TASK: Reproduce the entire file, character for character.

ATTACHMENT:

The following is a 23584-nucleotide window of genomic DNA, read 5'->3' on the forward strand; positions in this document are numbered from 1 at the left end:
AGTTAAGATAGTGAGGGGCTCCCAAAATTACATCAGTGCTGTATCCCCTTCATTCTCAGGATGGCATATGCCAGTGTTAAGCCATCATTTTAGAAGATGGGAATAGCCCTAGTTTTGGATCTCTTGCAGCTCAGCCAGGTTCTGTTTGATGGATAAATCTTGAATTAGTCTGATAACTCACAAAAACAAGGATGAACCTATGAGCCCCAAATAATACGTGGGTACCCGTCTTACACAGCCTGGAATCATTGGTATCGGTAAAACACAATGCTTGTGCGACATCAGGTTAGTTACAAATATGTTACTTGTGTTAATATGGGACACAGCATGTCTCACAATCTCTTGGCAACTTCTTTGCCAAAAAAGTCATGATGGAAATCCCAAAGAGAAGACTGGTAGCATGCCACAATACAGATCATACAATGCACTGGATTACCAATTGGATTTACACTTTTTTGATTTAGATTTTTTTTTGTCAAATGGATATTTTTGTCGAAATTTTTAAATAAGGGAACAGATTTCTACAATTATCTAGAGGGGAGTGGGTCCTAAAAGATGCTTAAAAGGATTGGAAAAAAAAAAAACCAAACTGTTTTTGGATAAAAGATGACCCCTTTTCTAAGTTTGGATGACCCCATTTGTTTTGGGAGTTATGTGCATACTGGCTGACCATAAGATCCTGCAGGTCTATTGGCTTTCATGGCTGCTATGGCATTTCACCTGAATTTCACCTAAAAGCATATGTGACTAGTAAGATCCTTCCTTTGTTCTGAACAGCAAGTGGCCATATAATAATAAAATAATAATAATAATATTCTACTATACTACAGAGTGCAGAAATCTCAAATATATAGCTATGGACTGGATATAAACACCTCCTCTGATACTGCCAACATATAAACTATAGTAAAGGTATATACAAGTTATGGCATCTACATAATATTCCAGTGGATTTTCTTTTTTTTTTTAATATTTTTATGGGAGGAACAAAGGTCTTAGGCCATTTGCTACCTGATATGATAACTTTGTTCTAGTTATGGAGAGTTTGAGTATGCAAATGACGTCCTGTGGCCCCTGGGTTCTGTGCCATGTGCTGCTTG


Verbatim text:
The following is a 23584-nucleotide window of genomic DNA, read 5'->3' on the forward strand; positions in this document are numbered from 1 at the left end:
AGTTAAGATAGTGAGGGGCTCCCAAAATTACATCAGTGCTGTATCCCCTTCATTCTCAGGATGGCATATGCCAGTGTTAAGCCATCATTTTAGAAGATGGGAATAGCCCTAGTTTTGGATCTCTTGCAGCTCAGCCAGGTTCTGTTTGATGGATAAATCTTGAATTAGTCTGATAACTCACAAAAACAAGGATGAACCTATGAGCCCCAAATAATACGTGGGTACCCGTCTTACACAGCCTGGAATCATTGGTATCGGTAAAACACAATGCTTGTGCGACATCAGGTTAGTTACAAATATGTTACTTGTGTTAATATGGGACACAGCATGTCTCACAATCTCTTGGCAACTTCTTTGCCAAAAAAGTCATGATGGAAATCCCAAAGAGAAGACTGGTAGCATGCCACAATACAGATCATACAATGCACTGGATTACCAATTGGATTTACACTTTTTTGATTTAGATTTTTTTTTGTCAAATGGATATTTTTGTCGAAATTTTTAAATAAGGGAACAGATTTCTACAATTATCTAGAGGGGAGTGGGTCCTAAAAGATGCTTAAAAGGATTGGAAAAAAAAAAAACCAAACTGTTTTTGGATAAAAGATGACCCCTTTTCTAAGTTTGGATGACCCCATTTGTTTTGGGAGTTATGTGCATACTGGCTGACCATAAGATCCTGCAGGTCTATTGGCTTTCATGGCTGCTATGGCATTTCACCTGAATTTCACCTAAAAGCATATGTGACTAGTAAGATCCTTCCTTTGTTCTGAACAGCAAGTGGCCATATAATAATAAAATAATAATAATAATATTCTACTATACTACAGAGTGCAGAAATCTCAAATATATAGCTATGGACTGGATATAAACACCTCCTCTGATACTGCCAACATATAAACTATAGTAAAGGTATATACAAGTTATGGCATCTACATAATATTCCAGTGGATTTTCTTTTTTTTTTTAATATTTTTATGGGAGGAACAAAGGTCTTAGGCCATTTGCTACCTGATATGATAACTTTGTTCTAGTTATGGAGAGTTTGAGTATGCAAATGACGTCCTGTGGCCCCTGGGTTCTGTGCCATGTGCTGCTTG